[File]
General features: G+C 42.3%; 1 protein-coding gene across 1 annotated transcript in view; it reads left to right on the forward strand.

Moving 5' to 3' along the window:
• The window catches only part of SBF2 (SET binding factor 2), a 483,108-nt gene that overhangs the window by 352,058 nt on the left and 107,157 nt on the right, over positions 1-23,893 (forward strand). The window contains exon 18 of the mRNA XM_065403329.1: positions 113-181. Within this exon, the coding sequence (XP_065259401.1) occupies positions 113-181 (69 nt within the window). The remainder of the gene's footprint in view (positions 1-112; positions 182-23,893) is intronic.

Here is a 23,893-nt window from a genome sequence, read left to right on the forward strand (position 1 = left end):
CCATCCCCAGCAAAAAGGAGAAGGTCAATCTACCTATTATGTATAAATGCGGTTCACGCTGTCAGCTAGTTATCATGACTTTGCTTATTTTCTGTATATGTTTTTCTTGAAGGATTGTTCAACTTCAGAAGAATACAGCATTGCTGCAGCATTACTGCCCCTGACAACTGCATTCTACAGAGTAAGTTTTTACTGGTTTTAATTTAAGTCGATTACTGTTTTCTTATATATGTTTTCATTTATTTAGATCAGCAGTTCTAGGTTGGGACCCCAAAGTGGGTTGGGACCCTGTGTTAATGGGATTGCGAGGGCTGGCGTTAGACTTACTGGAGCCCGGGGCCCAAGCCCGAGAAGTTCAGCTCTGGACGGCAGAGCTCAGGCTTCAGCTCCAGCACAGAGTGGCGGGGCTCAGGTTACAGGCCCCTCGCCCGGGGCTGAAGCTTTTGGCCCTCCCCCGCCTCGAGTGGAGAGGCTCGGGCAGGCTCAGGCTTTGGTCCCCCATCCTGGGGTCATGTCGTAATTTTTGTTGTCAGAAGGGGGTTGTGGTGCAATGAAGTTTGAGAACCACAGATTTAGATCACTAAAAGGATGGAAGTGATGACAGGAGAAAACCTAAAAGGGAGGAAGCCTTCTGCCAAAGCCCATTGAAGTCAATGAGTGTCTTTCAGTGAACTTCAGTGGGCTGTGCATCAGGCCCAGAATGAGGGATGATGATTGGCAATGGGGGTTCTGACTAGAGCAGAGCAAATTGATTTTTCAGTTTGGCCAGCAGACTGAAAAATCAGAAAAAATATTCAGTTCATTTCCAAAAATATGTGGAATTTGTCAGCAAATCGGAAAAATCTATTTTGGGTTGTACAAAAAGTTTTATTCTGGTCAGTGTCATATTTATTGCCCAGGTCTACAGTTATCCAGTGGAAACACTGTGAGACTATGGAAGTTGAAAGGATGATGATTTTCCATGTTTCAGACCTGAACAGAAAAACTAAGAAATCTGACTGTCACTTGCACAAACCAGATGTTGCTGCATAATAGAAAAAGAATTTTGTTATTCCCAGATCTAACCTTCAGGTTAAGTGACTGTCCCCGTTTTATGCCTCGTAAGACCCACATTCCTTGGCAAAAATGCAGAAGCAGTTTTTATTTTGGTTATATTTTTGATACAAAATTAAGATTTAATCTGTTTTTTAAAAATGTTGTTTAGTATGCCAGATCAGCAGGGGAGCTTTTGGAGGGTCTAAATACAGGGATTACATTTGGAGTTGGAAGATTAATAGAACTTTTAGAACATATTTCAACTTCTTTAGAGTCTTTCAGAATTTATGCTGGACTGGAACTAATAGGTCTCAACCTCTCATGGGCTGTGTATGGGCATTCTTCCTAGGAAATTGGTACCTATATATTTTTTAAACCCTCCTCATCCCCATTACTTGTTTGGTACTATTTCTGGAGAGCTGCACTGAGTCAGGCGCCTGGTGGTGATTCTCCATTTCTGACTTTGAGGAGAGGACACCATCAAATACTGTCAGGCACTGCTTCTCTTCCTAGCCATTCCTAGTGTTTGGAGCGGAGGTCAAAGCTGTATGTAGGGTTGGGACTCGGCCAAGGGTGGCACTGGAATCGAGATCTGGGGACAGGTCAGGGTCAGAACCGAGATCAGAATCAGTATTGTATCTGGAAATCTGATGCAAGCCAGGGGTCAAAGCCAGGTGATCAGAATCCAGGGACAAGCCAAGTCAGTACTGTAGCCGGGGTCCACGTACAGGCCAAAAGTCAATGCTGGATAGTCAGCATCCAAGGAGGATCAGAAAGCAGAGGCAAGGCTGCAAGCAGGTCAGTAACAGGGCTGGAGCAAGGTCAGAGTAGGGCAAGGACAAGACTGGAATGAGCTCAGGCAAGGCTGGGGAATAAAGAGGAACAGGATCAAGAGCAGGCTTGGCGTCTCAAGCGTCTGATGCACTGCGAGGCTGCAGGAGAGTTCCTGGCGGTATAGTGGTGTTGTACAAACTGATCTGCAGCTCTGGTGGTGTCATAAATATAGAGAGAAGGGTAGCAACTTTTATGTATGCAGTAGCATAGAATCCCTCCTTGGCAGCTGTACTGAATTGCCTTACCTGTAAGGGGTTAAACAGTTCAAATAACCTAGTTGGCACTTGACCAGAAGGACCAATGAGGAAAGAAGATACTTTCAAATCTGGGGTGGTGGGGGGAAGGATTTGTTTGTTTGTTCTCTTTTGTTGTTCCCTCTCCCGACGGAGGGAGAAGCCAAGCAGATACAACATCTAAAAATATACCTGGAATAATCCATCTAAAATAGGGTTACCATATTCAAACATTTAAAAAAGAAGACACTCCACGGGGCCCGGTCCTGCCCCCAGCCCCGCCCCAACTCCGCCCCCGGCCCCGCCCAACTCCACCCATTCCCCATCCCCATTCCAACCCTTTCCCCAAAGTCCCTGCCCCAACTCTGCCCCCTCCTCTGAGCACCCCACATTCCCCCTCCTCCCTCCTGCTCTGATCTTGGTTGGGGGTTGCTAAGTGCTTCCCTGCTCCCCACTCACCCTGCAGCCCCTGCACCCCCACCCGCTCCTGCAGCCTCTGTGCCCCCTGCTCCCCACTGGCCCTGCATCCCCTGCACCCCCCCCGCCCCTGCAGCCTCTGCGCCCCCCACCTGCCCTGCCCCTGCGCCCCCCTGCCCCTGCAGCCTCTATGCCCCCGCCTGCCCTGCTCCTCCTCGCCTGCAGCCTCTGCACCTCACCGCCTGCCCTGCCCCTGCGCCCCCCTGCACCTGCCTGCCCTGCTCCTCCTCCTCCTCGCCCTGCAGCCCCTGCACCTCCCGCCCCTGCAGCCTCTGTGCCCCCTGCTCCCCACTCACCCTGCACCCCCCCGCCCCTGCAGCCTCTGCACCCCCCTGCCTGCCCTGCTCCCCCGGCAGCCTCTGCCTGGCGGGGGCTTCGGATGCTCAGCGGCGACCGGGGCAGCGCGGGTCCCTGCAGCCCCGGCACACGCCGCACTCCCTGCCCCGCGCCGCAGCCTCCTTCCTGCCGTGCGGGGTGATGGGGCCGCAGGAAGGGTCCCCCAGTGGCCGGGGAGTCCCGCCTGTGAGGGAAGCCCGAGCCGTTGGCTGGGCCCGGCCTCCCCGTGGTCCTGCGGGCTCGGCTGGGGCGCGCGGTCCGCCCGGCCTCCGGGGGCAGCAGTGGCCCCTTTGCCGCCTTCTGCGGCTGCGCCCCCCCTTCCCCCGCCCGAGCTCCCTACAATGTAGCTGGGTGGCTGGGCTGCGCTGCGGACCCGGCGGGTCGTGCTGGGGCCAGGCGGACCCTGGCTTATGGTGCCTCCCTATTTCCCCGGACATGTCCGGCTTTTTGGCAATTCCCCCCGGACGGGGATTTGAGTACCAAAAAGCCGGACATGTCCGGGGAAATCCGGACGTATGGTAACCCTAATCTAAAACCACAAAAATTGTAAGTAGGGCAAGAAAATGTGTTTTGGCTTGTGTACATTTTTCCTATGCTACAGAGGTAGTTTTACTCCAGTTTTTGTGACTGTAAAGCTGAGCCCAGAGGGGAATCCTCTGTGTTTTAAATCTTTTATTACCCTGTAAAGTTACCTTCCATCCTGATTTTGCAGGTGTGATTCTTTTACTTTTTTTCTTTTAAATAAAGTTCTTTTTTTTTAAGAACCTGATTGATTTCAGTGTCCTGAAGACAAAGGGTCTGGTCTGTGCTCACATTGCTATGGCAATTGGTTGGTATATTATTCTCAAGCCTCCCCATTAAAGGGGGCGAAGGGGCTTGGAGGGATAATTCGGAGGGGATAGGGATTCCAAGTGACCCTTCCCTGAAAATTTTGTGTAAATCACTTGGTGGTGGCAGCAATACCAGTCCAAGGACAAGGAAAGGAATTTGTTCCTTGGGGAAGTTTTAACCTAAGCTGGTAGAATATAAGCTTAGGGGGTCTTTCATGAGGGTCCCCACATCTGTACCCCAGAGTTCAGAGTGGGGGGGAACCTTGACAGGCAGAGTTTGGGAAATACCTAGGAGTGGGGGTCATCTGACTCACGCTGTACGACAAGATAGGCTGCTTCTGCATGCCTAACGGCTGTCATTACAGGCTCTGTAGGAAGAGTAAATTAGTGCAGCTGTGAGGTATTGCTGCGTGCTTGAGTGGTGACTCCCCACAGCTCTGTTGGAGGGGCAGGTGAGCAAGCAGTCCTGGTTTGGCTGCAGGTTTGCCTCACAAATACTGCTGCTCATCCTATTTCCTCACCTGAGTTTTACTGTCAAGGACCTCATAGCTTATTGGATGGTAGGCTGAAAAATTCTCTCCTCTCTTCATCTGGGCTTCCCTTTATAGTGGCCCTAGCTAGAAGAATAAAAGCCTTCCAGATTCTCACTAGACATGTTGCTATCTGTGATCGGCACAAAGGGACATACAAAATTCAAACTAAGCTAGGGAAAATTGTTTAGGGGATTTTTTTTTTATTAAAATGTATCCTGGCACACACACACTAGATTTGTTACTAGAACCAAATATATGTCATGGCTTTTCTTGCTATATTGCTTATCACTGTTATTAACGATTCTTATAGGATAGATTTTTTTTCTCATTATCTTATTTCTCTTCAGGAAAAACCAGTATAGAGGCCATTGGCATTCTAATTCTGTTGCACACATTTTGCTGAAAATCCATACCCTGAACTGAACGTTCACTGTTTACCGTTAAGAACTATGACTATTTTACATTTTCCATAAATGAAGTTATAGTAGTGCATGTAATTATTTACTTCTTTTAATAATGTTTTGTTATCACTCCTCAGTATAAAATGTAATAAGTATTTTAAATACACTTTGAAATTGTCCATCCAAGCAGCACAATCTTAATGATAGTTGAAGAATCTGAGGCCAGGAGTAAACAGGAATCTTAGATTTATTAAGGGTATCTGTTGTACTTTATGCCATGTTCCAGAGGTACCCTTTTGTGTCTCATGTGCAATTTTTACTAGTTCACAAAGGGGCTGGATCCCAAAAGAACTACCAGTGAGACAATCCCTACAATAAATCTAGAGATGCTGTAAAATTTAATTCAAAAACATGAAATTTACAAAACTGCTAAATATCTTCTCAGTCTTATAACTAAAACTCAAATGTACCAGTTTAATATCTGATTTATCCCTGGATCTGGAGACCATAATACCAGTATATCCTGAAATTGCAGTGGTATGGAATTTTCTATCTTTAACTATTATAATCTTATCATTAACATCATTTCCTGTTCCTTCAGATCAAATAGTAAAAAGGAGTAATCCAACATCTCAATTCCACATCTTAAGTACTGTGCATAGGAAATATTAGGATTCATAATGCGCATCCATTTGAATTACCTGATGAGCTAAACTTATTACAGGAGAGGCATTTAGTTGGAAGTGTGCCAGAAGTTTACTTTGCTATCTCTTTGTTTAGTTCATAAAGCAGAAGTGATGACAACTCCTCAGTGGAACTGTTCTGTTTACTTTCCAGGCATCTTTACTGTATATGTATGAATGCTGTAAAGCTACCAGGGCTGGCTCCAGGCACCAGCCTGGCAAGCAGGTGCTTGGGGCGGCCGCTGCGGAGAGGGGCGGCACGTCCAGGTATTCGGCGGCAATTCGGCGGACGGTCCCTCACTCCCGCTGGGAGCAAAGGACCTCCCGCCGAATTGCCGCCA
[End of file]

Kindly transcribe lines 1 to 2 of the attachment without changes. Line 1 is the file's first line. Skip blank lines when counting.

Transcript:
General features: G+C 42.3%; 1 protein-coding gene across 1 annotated transcript in view; it reads left to right on the forward strand.

Moving 5' to 3' along the window: